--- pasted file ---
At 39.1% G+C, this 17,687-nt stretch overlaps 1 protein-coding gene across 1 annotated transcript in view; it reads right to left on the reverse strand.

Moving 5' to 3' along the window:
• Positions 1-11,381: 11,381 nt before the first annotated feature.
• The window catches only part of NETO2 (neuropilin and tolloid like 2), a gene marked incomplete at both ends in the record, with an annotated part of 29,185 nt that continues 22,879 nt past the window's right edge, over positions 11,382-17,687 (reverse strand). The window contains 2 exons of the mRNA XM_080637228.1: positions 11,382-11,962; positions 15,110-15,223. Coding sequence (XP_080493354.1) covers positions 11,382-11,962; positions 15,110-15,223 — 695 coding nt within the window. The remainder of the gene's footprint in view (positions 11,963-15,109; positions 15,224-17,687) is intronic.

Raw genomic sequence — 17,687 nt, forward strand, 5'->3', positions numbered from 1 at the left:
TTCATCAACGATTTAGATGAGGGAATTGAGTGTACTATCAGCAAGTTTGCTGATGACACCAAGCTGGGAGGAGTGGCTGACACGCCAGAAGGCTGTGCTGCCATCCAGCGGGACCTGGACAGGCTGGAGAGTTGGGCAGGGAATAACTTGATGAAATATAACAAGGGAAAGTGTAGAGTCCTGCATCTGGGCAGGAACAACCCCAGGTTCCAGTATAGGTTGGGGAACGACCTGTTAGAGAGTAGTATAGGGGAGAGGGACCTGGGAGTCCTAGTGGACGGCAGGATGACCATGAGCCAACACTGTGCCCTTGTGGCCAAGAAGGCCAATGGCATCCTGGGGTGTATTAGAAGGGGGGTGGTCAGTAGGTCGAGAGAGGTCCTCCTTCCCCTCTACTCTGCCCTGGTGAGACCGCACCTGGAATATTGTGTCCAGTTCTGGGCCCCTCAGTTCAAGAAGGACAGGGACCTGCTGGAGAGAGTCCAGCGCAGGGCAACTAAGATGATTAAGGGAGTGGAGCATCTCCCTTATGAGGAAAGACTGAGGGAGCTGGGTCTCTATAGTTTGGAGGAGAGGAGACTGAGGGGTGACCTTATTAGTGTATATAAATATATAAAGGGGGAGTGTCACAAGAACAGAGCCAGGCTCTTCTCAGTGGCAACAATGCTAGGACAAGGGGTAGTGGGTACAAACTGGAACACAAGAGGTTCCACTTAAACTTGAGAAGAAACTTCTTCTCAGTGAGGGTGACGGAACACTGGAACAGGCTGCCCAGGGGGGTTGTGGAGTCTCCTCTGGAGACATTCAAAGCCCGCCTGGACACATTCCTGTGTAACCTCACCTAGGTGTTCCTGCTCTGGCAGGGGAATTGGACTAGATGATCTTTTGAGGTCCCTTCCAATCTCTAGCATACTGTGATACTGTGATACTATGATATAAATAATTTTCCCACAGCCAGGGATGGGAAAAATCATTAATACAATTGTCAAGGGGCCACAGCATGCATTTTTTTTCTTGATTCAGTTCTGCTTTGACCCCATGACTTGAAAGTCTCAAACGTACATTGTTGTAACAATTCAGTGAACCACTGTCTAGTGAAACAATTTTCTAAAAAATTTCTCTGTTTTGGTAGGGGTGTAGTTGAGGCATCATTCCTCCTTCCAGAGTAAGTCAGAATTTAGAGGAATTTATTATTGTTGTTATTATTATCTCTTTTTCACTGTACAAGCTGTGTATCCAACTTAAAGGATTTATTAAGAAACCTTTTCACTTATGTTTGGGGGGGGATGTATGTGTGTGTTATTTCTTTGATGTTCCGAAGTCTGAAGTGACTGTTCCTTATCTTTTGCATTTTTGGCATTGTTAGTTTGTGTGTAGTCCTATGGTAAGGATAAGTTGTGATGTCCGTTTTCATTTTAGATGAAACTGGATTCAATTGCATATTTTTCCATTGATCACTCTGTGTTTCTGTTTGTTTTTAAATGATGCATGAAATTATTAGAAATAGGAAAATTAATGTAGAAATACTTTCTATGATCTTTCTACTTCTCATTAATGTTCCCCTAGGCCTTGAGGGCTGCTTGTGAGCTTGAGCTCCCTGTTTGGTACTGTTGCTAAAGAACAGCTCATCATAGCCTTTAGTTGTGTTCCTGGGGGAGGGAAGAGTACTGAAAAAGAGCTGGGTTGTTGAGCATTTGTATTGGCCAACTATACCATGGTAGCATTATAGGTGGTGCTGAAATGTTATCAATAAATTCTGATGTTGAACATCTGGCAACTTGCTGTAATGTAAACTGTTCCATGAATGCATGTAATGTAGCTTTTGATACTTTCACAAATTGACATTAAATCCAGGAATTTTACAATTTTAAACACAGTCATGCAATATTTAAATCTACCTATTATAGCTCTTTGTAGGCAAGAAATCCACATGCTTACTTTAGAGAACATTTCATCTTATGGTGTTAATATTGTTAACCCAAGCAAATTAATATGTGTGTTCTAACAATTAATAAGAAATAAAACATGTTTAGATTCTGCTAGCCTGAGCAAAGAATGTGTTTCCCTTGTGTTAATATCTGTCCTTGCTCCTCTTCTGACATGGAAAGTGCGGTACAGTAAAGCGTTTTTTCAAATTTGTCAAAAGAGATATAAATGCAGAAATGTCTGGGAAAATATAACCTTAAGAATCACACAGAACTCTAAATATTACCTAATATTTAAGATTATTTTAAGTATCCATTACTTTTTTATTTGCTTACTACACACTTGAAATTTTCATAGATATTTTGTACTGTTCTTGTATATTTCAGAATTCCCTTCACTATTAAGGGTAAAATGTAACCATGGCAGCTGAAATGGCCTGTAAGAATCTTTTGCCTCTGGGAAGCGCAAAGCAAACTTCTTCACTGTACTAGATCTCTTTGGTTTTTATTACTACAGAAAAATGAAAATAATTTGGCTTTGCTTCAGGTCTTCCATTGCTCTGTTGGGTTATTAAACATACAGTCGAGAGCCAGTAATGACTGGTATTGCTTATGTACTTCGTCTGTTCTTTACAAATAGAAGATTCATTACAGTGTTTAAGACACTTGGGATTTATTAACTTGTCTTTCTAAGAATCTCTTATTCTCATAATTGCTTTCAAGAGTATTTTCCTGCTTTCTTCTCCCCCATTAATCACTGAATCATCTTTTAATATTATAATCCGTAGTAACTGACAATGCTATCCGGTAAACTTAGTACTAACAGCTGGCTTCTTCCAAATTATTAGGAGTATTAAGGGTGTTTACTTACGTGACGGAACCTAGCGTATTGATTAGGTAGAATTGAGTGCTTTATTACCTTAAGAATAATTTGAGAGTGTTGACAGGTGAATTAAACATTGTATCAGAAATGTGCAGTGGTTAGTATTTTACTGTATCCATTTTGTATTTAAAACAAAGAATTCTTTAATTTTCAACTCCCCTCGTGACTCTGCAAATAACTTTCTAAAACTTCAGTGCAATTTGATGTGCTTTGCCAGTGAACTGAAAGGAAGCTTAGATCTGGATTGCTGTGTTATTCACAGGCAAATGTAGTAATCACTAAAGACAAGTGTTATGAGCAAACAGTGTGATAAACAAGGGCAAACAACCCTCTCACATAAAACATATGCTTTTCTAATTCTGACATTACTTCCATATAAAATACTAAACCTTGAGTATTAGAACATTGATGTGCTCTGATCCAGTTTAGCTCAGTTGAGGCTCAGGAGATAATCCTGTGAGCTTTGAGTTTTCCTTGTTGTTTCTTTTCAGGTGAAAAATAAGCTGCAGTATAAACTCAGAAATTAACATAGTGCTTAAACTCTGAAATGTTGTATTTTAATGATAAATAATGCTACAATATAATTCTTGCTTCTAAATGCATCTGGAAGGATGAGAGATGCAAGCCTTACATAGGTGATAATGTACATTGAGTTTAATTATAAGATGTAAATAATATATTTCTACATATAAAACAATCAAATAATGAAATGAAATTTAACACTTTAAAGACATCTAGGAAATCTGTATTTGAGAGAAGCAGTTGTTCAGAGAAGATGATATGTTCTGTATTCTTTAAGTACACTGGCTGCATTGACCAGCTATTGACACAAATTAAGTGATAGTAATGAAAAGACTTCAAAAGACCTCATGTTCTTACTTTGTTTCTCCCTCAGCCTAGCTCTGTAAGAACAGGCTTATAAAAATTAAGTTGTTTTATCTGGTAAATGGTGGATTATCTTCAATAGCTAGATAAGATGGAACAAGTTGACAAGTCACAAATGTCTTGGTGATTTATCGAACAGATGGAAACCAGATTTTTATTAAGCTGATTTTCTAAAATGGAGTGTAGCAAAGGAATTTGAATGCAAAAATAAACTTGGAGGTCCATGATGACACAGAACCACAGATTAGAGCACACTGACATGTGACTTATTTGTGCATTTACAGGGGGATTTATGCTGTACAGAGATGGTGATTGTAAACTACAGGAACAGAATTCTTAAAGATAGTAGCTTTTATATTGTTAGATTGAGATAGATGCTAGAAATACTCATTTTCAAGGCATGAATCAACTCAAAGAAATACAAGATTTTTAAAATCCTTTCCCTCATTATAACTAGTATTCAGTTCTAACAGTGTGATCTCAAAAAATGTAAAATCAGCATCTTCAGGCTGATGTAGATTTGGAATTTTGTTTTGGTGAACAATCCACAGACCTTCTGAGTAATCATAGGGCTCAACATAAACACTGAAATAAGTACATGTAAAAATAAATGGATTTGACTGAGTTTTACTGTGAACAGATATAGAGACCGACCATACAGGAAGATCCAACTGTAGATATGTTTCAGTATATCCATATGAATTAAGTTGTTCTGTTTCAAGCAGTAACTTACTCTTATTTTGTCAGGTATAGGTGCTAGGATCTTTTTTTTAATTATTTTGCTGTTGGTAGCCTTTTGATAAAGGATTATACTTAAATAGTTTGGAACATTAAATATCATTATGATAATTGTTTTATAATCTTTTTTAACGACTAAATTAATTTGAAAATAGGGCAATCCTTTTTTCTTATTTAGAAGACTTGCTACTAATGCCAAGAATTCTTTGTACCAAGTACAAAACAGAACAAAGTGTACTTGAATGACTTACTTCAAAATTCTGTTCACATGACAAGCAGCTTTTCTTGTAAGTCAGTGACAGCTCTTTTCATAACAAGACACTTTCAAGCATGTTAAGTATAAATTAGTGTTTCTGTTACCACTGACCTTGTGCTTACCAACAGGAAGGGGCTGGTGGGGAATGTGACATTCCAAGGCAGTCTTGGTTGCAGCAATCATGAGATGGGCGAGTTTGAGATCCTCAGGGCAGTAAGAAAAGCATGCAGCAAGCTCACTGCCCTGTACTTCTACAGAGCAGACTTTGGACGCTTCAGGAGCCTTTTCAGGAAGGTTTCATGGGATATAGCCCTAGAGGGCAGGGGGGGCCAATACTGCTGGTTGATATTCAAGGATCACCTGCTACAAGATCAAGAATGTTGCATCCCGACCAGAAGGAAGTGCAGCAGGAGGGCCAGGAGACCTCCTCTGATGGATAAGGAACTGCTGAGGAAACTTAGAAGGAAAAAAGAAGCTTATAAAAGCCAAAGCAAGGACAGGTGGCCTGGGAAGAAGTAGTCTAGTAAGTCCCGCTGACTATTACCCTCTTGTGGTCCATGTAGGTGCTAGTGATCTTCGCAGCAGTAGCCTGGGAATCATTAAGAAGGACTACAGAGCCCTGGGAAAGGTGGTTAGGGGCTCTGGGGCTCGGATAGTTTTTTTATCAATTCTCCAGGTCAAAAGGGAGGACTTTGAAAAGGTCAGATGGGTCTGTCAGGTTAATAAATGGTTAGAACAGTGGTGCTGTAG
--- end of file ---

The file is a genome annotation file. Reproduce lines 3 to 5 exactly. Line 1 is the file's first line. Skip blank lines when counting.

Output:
• Positions 1-11,381: 11,381 nt before the first annotated feature.
• The window catches only part of NETO2 (neuropilin and tolloid like 2), a gene marked incomplete at both ends in the record, with an annotated part of 29,185 nt that continues 22,879 nt past the window's right edge, over positions 11,382-17,687 (reverse strand). The window contains 2 exons of the mRNA XM_080637228.1: positions 11,382-11,962; positions 15,110-15,223. Coding sequence (XP_080493354.1) covers positions 11,382-11,962; positions 15,110-15,223 — 695 coding nt within the window. The remainder of the gene's footprint in view (positions 11,963-15,109; positions 15,224-17,687) is intronic.

Raw genomic sequence — 17,687 nt, forward strand, 5'->3', positions numbered from 1 at the left: